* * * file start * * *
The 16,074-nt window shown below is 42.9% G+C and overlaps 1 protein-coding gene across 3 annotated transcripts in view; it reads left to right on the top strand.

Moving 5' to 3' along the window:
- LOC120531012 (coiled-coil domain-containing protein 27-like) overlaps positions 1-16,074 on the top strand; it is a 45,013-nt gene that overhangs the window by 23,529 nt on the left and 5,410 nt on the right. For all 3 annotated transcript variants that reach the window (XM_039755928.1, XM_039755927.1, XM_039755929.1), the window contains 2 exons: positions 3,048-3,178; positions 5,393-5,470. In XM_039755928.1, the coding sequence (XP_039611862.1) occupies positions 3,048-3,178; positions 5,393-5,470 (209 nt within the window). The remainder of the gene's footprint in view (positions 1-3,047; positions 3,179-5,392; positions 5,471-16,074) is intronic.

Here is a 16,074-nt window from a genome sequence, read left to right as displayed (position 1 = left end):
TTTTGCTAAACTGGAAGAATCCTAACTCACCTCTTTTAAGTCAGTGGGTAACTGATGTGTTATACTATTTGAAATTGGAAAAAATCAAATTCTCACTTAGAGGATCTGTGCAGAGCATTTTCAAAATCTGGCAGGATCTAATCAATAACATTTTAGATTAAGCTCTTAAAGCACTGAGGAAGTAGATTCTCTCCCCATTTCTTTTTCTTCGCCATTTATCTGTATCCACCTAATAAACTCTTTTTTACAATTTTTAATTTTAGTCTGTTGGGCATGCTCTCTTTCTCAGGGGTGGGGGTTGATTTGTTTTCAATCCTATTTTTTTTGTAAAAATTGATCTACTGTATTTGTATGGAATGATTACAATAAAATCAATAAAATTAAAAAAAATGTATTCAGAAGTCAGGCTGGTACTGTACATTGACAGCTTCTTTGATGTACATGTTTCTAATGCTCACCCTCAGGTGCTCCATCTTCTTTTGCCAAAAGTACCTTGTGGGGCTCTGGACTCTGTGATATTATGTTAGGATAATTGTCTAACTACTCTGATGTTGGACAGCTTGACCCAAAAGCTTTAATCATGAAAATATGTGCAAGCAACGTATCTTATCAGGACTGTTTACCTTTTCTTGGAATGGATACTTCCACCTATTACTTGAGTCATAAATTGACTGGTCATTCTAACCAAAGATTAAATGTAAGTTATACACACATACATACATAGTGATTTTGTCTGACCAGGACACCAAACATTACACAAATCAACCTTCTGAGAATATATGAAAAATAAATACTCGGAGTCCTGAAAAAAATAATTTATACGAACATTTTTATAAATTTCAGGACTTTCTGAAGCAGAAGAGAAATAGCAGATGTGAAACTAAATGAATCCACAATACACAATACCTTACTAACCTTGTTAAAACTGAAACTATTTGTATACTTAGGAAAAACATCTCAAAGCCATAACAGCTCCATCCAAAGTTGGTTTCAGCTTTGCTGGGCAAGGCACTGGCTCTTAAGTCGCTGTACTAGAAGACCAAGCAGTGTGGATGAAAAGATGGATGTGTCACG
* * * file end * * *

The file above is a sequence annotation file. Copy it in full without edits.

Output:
The 16,074-nt window shown below is 42.9% G+C and overlaps 1 protein-coding gene across 3 annotated transcripts in view; it reads left to right on the top strand.

Moving 5' to 3' along the window:
- LOC120531012 (coiled-coil domain-containing protein 27-like) overlaps positions 1-16,074 on the top strand; it is a 45,013-nt gene that overhangs the window by 23,529 nt on the left and 5,410 nt on the right. For all 3 annotated transcript variants that reach the window (XM_039755928.1, XM_039755927.1, XM_039755929.1), the window contains 2 exons: positions 3,048-3,178; positions 5,393-5,470. In XM_039755928.1, the coding sequence (XP_039611862.1) occupies positions 3,048-3,178; positions 5,393-5,470 (209 nt within the window). The remainder of the gene's footprint in view (positions 1-3,047; positions 3,179-5,392; positions 5,471-16,074) is intronic.

Here is a 16,074-nt window from a genome sequence, read left to right as displayed (position 1 = left end):
TTTTGCTAAACTGGAAGAATCCTAACTCACCTCTTTTAAGTCAGTGGGTAACTGATGTGTTATACTATTTGAAATTGGAAAAAATCAAATTCTCACTTAGAGGATCTGTGCAGAGCATTTTCAAAATCTGGCAGGATCTAATCAATAACATTTTAGATTAAGCTCTTAAAGCACTGAGGAAGTAGATTCTCTCCCCATTTCTTTTTCTTCGCCATTTATCTGTATCCACCTAATAAACTCTTTTTTACAATTTTTAATTTTAGTCTGTTGGGCATGCTCTCTTTCTCAGGGGTGGGGGTTGATTTGTTTTCAATCCTATTTTTTTTGTAAAAATTGATCTACTGTATTTGTATGGAATGATTACAATAAAATCAATAAAATTAAAAAAAATGTATTCAGAAGTCAGGCTGGTACTGTACATTGACAGCTTCTTTGATGTACATGTTTCTAATGCTCACCCTCAGGTGCTCCATCTTCTTTTGCCAAAAGTACCTTGTGGGGCTCTGGACTCTGTGATATTATGTTAGGATAATTGTCTAACTACTCTGATGTTGGACAGCTTGACCCAAAAGCTTTAATCATGAAAATATGTGCAAGCAACGTATCTTATCAGGACTGTTTACCTTTTCTTGGAATGGATACTTCCACCTATTACTTGAGTCATAAATTGACTGGTCATTCTAACCAAAGATTAAATGTAAGTTATACACACATACATACATAGTGATTTTGTCTGACCAGGACACCAAACATTACACAAATCAACCTTCTGAGAATATATGAAAAATAAATACTCGGAGTCCTGAAAAAAATAATTTATACGAACATTTTTATAAATTTCAGGACTTTCTGAAGCAGAAGAGAAATAGCAGATGTGAAACTAAATGAATCCACAATACACAATACCTTACTAACCTTGTTAAAACTGAAACTATTTGTATACTTAGGAAAAACATCTCAAAGCCATAACAGCTCCATCCAAAGTTGGTTTCAGCTTTGCTGGGCAAGGCACTGGCTCTTAAGTCGCTGTACTAGAAGACCAAGCAGTGTGGATGAAAAGATGGATGTGTCACG